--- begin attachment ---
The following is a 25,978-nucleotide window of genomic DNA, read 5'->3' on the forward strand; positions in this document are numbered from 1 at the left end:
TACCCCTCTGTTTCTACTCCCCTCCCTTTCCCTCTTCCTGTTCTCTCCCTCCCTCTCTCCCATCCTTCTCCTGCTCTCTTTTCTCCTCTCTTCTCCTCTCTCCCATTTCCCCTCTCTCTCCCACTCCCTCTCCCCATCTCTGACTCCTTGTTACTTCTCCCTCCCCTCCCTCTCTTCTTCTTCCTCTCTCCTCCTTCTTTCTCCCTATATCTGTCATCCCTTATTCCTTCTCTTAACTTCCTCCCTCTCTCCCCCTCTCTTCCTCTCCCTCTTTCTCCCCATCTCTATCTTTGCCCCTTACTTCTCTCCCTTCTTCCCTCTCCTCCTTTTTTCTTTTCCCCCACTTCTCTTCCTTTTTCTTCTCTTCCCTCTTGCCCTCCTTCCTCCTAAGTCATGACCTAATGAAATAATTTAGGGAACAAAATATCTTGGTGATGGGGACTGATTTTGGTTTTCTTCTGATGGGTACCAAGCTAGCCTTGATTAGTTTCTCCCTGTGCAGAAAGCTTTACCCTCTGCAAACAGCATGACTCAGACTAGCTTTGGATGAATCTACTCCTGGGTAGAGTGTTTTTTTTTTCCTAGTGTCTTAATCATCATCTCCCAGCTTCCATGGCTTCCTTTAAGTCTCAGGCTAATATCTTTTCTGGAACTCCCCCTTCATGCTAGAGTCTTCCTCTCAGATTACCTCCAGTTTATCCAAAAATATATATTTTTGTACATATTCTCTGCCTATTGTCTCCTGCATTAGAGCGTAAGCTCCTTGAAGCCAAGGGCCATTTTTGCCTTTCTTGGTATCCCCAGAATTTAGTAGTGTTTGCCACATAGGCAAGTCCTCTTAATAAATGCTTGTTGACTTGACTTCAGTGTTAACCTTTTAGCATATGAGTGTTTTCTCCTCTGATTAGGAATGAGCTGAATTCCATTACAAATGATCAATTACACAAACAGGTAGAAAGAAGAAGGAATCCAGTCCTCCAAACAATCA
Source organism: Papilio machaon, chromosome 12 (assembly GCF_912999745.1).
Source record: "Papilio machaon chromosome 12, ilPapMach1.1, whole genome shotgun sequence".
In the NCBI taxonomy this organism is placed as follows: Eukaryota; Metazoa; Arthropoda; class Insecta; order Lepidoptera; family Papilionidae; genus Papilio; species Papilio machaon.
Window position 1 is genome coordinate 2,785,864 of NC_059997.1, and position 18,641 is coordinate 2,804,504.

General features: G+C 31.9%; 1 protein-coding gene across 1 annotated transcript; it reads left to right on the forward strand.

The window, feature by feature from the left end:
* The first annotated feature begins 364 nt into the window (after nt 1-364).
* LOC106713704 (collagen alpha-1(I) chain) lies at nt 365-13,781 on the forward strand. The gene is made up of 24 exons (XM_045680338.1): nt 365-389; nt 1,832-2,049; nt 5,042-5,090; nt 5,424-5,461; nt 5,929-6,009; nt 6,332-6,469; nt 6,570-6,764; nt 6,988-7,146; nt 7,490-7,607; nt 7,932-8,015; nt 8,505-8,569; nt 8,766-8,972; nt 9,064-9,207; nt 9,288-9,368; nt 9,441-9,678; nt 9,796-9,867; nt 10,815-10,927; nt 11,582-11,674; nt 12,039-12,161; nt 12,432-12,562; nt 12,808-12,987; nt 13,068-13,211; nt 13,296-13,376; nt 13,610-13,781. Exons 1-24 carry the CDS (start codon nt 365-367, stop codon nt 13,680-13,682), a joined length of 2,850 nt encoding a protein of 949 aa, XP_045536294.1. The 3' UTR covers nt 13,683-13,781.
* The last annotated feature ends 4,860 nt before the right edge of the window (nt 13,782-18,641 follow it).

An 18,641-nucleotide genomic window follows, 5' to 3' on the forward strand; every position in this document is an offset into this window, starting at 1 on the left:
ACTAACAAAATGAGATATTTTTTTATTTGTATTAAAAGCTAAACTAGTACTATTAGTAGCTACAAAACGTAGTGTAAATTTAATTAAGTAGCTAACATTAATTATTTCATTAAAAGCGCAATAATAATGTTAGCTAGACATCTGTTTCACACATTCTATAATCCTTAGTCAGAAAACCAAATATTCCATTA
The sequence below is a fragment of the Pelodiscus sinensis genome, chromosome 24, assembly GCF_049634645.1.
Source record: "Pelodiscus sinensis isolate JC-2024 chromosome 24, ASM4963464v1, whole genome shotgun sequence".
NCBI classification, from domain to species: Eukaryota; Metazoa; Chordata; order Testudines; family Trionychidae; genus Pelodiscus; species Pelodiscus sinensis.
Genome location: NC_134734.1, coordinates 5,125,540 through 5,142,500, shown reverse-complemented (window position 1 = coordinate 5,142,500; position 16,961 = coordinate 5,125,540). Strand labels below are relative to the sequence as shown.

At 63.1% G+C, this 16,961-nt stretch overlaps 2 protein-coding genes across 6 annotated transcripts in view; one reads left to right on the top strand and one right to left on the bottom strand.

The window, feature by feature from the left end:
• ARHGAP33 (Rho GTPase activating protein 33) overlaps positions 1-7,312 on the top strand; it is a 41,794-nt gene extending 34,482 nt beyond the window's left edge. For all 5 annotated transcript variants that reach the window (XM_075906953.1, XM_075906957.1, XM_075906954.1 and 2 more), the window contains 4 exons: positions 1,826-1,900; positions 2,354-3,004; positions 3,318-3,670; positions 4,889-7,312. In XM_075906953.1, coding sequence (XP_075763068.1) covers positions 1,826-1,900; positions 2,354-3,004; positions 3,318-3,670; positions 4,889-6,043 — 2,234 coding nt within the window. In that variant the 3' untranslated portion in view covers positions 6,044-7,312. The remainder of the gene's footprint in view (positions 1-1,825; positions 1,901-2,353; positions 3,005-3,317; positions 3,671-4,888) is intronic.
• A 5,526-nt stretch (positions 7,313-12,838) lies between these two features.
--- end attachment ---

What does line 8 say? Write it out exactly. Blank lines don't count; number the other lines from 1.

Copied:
The window, feature by feature from the left end: